Morocco boasts of potential to increase trade

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Morocco has the potential for increased trade and co-development in various sectors in Africa.

Moroccan Minister of Economy and Finance, Mohamed Benchaaboun, said in Marrakech at a briefing held at the end of the first day of the ministerial segment of the 52nd Session of the Economic Commission for Africa’s (ECA) Conference of African Ministers of Finance, Planning and Economic Development (COM 2019).

“We have already conducted major operations with several African countries in the areas of services, including financial services (banking and insurance), as well as telecommunications and public works.” She said.

She said also that African Continental Free Trade Area (AfCFTA) would offer the continent an opportunity to accelerate what has been done with each country and would open the continent to exchanges in all directions and to co-development.

It would enable growth to be raised to a higher level for the countries concerned, she said.

Benchaaboun also said that COM2019 is an opportunity to examine and highlight all the opportunities offered by digitalization and the use of new technologies to promote African economy.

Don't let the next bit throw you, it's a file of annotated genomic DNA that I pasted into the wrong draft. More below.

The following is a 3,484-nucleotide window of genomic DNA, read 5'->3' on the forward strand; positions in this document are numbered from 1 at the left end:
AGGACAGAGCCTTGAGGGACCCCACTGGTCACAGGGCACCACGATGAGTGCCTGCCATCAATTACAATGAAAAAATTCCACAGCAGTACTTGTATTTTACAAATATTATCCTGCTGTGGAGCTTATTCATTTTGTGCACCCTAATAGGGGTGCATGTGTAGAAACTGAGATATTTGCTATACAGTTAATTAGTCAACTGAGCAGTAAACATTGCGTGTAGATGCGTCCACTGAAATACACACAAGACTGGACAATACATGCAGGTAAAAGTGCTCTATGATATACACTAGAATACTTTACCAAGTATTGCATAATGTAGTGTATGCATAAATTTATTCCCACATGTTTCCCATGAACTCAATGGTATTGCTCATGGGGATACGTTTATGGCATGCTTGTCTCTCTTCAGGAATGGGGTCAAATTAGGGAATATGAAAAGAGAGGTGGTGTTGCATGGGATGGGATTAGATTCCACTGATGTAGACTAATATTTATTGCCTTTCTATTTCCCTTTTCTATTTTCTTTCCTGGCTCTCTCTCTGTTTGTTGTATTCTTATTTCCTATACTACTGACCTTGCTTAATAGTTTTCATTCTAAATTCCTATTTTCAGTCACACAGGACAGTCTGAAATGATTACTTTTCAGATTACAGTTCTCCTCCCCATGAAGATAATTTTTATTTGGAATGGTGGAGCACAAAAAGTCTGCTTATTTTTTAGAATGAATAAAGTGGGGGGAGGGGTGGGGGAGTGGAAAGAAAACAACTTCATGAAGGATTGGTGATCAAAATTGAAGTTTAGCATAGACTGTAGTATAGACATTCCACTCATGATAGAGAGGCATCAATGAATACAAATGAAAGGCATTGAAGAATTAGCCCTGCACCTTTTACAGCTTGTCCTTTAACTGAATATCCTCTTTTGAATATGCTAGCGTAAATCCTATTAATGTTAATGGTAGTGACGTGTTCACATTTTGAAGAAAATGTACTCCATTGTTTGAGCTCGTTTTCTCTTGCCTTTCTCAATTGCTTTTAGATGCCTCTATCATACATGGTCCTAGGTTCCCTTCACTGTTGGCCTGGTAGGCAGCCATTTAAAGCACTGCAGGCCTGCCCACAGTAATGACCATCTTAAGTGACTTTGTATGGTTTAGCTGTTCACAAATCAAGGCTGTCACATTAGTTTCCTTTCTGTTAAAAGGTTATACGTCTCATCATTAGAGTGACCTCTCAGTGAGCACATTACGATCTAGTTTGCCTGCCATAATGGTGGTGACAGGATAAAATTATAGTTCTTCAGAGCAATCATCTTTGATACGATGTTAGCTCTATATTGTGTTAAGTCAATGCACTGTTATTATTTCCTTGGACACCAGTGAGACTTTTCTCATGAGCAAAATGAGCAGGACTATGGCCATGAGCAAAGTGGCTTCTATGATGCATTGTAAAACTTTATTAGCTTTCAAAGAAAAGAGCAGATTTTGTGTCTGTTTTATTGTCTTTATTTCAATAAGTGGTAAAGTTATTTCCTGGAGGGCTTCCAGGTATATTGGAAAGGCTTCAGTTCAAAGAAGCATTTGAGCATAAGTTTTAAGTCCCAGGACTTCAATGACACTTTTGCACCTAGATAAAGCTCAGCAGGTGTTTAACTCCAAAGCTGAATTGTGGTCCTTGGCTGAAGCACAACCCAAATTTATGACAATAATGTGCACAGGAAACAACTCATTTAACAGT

The ECA Executive Secretary Vera Songwea said that the first day of the ministerial sessions had begun with discussions on the 2030 Sustainable Development Goals (SDGs) and the 2063 Agenda for Action.

Songwea also expressed concern that overall, growth levels on the continent remain below what is needed to achieve the Sustainable Development Goals, noting that to achieve those Goals, Africa needs to triple its 2018 growth rate of 3.2 per cent.

The The Executive Secretary further stated that the achievement of the 2030 SDGs requires $680 billion in funding and that the debate has shown that improving taxation, through broadening the base, could generate up to $480 billion.

After noting that financial inclusion remains a challenge for many African countries, Ms. Songwea emphasized the social contract with the private sector, which is willing to contribute to the SDGs.

She pointed out that Africa also needs increase in private investments and external trade, adding that the operationalization of the African Continental Free Trade Area (AfCFTA) will boost growth on the continent.

In her opening remarks before conference earlier Monday, the ECA Executive Secretary said the private sector is vital for the African continent as it accounts for 90% of employment, insisting that the private sector is the “engine of Africa’s economy.”

According to her, the private sector accounts for over 80 per cent of total production, two thirds of total investment, and three fourths of lending within the economy. “The private sector also provides jobs for about 90 per cent of the employed working-age population,” she said.

To enable the AfCFTA enter into force, it needs to be ratified by 22 of the 54 member countries of the African Union. So far 21 countries have ratified the AfCFTA, with Ethiopia being the latest and 15 countries have deposited their instruments of ratification.